Timing is Everything
Part of your planning process is deciding on the timing for each of the key poses. The timing you choose will determine whether the action is fast or slow.

Timing is shown through both distance and speed. Distance is the actual measurement between the individual lines and speed is the number of frames it takes or the number of drawings between the keys. It’s the ability to make these two things work together that makes a great animator.

Every action is different. Two separate characters will do the same action in a completely different way. Part of this is determined by the character’s physical attributes, attitude, mental prowess, and their inner character. It also depends on the type of cartoon you’re producing. A Tex Avery cartoon is timed differently than something by Katsuhiro Otomo or Chuck Jones. The director is ultimately the one who decides on the timing of the action within a cartoon. As the sole animator on these assignments, you’re basically the director as well. I’ll give you some basic tips for each assignment but ultimately, all the timing will be up to you.

How does someone learn timing? My feeling is that there is a combination of different things that you need to do. These are observation, study, and practical application.

Observation is looking around yourself and seeing things happen. This can be in the real world or through various mediums including television shows, movies, short cartoons & films, and music. You can ask someone else to act out the character’s action or do them yourself. You could also video tape the action and then watch it.

Observation is one thing, you can sit back and just watch a cartoon and enjoy it for it’s aesthetic value, study is the process of analyzing. Going back over an action and reviewing it several times. Stepping through the action frame-by-frame and making a conscious effort to understand how the action is achieved is a vital part of your learning process.

There are three cartoons that I highly recommend that you study for timing (the links here will take you to the best YouTube versions I could find) : "One Froggy Evening", "Bully For Bugs", and "Feed the Kitty" all by Chuck Jones. Chuck Jones was a genius in his filmic timing. He would time his gags right down to the individual frame.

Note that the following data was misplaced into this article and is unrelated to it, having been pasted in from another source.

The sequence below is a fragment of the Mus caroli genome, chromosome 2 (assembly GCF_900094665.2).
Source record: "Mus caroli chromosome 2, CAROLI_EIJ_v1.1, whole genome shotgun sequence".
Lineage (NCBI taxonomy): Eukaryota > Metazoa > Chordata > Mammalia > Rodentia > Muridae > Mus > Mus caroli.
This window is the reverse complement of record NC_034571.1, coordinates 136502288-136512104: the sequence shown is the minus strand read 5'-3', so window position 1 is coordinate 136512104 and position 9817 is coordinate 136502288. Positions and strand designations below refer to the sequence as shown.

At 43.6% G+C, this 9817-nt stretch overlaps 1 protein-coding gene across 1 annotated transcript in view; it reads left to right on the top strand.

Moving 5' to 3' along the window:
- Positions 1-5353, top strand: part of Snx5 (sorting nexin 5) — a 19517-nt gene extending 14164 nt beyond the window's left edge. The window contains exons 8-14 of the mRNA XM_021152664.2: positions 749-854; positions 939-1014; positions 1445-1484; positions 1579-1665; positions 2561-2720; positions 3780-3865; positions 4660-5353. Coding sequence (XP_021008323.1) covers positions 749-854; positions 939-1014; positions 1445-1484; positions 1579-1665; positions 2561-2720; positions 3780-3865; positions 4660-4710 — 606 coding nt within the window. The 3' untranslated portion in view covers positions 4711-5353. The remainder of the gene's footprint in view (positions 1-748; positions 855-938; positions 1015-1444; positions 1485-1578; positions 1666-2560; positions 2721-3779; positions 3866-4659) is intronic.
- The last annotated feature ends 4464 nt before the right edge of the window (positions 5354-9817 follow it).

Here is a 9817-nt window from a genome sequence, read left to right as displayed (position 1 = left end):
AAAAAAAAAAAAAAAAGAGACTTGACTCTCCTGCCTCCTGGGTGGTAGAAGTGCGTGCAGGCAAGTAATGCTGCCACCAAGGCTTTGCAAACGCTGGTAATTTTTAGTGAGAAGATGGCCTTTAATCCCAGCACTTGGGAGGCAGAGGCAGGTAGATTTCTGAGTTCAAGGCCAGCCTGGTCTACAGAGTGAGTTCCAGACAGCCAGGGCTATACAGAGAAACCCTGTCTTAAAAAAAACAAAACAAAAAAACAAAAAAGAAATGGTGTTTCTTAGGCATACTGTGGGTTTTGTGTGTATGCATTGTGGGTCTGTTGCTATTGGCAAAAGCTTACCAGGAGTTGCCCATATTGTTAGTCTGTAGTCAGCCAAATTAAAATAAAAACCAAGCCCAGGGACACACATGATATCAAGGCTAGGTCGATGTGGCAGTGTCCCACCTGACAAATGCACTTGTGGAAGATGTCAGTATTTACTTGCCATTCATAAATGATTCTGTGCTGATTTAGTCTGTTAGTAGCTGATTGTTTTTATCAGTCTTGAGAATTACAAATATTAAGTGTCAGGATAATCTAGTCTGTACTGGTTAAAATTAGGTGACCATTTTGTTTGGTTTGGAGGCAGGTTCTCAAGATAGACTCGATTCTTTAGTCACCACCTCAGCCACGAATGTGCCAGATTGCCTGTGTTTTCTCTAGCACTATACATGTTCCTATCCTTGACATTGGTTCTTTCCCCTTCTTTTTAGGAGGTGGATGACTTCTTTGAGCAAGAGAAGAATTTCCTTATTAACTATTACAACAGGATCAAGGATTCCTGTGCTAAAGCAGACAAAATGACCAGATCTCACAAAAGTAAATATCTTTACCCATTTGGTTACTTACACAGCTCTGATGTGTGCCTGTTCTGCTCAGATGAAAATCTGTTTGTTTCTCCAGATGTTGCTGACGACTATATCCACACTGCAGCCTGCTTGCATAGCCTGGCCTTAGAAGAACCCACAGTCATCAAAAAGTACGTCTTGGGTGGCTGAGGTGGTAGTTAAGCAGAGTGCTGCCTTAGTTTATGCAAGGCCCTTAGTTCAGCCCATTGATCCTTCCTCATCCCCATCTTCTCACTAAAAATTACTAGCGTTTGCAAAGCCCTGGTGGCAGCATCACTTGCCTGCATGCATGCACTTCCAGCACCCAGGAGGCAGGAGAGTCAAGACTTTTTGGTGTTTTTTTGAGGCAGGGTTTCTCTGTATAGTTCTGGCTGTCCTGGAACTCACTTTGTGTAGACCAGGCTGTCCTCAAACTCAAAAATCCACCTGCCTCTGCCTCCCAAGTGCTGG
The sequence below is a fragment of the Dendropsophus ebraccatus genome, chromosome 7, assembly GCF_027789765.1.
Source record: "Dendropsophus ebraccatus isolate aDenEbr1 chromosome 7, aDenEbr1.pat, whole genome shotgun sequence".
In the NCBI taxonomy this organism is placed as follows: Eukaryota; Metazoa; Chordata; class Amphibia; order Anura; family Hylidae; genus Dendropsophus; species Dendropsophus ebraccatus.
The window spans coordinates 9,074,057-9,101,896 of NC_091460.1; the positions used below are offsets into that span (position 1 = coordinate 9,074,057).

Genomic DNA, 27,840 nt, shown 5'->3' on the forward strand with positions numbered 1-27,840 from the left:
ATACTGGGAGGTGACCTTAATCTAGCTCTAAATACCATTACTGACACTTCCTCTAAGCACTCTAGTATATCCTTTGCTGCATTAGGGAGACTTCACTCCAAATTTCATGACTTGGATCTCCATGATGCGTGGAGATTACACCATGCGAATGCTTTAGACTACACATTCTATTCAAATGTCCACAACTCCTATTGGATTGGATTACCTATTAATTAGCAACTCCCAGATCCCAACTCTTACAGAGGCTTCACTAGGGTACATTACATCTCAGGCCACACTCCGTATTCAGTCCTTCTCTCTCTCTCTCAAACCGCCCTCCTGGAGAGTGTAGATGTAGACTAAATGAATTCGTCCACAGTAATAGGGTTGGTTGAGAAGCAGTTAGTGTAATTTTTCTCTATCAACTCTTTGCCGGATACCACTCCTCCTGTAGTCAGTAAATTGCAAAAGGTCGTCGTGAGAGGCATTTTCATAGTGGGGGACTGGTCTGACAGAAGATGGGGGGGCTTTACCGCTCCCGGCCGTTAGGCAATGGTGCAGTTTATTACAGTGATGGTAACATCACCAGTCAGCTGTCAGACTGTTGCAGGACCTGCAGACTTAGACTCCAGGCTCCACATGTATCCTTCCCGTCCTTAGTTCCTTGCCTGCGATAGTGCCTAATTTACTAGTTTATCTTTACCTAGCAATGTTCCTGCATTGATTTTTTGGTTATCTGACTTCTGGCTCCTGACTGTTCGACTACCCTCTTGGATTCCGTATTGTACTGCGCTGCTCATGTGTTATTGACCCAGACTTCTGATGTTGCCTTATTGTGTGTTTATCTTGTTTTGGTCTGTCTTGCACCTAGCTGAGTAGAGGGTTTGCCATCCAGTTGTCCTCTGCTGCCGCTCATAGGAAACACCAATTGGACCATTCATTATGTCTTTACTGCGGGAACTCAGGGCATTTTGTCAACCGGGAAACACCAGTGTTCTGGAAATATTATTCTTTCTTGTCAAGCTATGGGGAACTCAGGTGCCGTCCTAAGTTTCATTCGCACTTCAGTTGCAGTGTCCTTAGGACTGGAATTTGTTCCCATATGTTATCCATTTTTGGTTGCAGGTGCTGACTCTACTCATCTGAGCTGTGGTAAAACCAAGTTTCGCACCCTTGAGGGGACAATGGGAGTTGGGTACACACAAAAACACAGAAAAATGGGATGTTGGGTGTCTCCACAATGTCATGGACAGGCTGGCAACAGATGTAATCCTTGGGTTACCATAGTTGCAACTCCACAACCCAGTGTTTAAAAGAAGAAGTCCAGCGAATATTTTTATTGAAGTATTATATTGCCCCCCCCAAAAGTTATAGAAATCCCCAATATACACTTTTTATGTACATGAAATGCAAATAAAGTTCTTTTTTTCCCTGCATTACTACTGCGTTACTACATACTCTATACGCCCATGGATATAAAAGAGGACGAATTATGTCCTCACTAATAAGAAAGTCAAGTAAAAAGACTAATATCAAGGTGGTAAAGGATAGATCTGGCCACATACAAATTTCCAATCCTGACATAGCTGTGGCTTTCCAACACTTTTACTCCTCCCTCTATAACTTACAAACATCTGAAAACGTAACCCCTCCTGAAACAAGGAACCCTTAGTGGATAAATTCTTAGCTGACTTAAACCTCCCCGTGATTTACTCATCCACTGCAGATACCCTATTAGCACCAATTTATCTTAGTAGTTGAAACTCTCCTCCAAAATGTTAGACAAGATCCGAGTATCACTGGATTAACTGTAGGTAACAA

I've often used a quote from Chuck Jones where he uses an example of his timing from the Roadrunner & Coyote films: "when the Coyote fell off, he had to go exactly three feet (120 frames or 5 seconds) and then disappear for 14 frames before he hit. Not 15 frames, not 13 frames... 14 frames or it wasn't right."

Now, I'm not one to call Chuck a liar but I think he may have been saying this over and over so many times that he was speaking metaphorically rather than recalling the exact timing. I recently went through all the Roadrunner cartoons that he directed and found that he used the gag in 6 of them. Oddly enough, in the first and second cartoons, "Fast and Furrious" (1949) and "Beep Beep" (1952) there were no blank frames, the coyote actually never disappears. He goes down to a dot and the next frame is the puff of smoke.

He uses the gag again in the 6th film "Gee Whiz-z-z-z" (1956) and this time there is a gap of 42 frames before the puff of smoke appears.

In "Whoa Be Gone" (1958) the 8th installment, the gag is used twice in a row, the first time for 42 frames and then in the second it's for 43 frames.

In his final film, "To Beep or Not To Beep" (1963) it happens twice again, the first time it's the Coyote and the gap is 31 frames and it's followed by a falling cactus which disappears and then there is a gap of 32 frames before the puff of smoke.

I'm not sure if it's because he figured no one would ever check and he just got into the habit of saying it enough times that it actually was that way in his mind. Whatever the reason, it still doesn't take away from the fact that he was great with his timing.

Practical application is actually sitting down and doing the drawings. Trial and error. Every animator does this to a greater or lesser extent. I find that most of the time, I’m surprised by the action of the character. Not like, “Wow! How the heck did that happen?” but more a sense of awe that I can do it. This is not to say that right from the beginning I was able to animate characters properly, hah!, far from it. I’d say my 2 years of college were more a study in what not to do. I did a lot of really bad animation. It wasn’t until I started working in a studio and I had to do a good job or get fired that I really started getting a handle on animation.

Again, I’m not trying to say that I’m God’s gift to animation - I don’t have the abilities of someone like Glen Keane, primarily because I haven’t been exposed to the same professional environment like Disney or opportunities to work on some big name films but this also doesn’t mean that I haven't done my fair share of animation on lesser known stuff and don’t understand the principles of animation or can’t apply them to the animation that I do on my own or for teaching purposes. I learned a long time ago, that although Disney is one of the leaders in quality animation, that doesn't mean that some of the smaller studios are not capeable of producing some very nice animation as well.

Your job (and mine) is to try your best each time you sit down to draw, not just animation but any type of work you’re going to do. It doesn't matter if it's for a big budget feature film or a low budget television show. Just do your best.

As we progress through the assignments in this book you’ll get the opportunity to try all sorts of different timing and eventually learn how to manipulate your timing and drawings to get the results you’re looking for.

Timing Charts

Principles Index

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